Theresa May hits back at Tory Brexiteers and says their vision could put Union at risk
Theresa May will hit back at her Tory Brexiteer critics and warn them that their vision of life outside the EU could put the future of the United Kingdom at risk.
In a hard-hitting speech in Belfast, she will say that the Government's job "is not to deal with Brexit in theory, but to make a success of it in practice for all of our people".
The Prime Minister will insist that only the vision agreed by the Cabinet at Chequers two weeks ago - attacked by Conservative eurosceptics over the plan to maintain close economic ties with Brussels - will guarantee no return to a hard border in Ireland.
Mrs May will say: "For all of us who care about our country, for all of us who want this Union of nations to thrive, that duty goes to the heart of what it means to be a United Kingdom and what it means to be a government.
"Our job is not to deal with Brexit in theory, but to make a success of it in practice for all of our people."
Mrs May has seen a raft of resignations from the Government, including Cabinet big beasts David Davis and Boris Johnson, in the wake of the Chequers summit two weeks ago.
But in her speech, she will insist that contrary to what her critics claim, her strategy will deliver on the referendum pledge to regain control of Britain's laws, money and borders.
And she will insist that the 100-page Brexit white paper published in the wake of the Chequers agreement is the only game in town.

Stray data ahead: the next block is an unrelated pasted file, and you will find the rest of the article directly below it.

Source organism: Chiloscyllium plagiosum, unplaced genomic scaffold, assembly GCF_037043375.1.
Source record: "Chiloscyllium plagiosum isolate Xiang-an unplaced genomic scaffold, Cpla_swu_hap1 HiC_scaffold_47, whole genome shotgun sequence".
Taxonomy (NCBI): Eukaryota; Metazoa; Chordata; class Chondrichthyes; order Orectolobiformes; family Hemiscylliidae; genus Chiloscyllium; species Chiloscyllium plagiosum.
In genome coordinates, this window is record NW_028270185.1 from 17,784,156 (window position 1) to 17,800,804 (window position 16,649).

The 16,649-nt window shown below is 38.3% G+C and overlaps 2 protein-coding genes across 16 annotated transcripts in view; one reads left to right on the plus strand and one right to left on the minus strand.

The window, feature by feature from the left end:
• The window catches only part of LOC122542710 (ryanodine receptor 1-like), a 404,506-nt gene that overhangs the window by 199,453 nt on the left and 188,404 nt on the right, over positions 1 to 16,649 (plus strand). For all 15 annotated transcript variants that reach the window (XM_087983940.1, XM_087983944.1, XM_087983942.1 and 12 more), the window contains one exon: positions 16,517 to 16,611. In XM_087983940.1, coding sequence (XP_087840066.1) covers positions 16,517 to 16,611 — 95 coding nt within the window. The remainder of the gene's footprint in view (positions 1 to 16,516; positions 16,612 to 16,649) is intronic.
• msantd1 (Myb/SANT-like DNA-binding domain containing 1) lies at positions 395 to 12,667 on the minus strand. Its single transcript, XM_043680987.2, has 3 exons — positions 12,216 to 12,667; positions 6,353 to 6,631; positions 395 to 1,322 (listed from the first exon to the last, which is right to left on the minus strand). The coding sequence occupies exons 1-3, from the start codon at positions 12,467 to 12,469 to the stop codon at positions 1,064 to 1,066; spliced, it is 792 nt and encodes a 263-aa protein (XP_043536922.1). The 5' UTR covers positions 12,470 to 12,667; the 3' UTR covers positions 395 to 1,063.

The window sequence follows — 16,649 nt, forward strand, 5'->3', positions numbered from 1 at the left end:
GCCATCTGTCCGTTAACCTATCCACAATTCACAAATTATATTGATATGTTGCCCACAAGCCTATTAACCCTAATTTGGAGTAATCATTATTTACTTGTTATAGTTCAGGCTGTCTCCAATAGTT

"We can negotiate a new relationship with the EU that works in our mutual interest," she will say. "'One that honours the referendum result, gives us control of our money, our borders, and our laws.
"One that sets us on course for a prosperous future, protecting jobs and boosting prosperity. One that safeguards our Union and allows the whole UK to thrive in the years ahead.
"A brighter future for Northern Ireland – where we restore devolution and come together again as a community to serve the interests of the people. A brighter future for us all, where we put aside past divisions and work as one to meet the challenges and seize the opportunities that lie ahead.
"I am passionate about that brighter future and the possibilities that are within our grasp. As I said on the day I launched my campaign to become leader of the Conservative and Unionist Party: ‘the process of withdrawal will be complex, and it will require hard work, serious work, and detailed work.’
"The Government has done that work. The white paper is our plan for the future. It is the way to the stronger and brighter tomorrow that I know awaits the whole United Kingdom."
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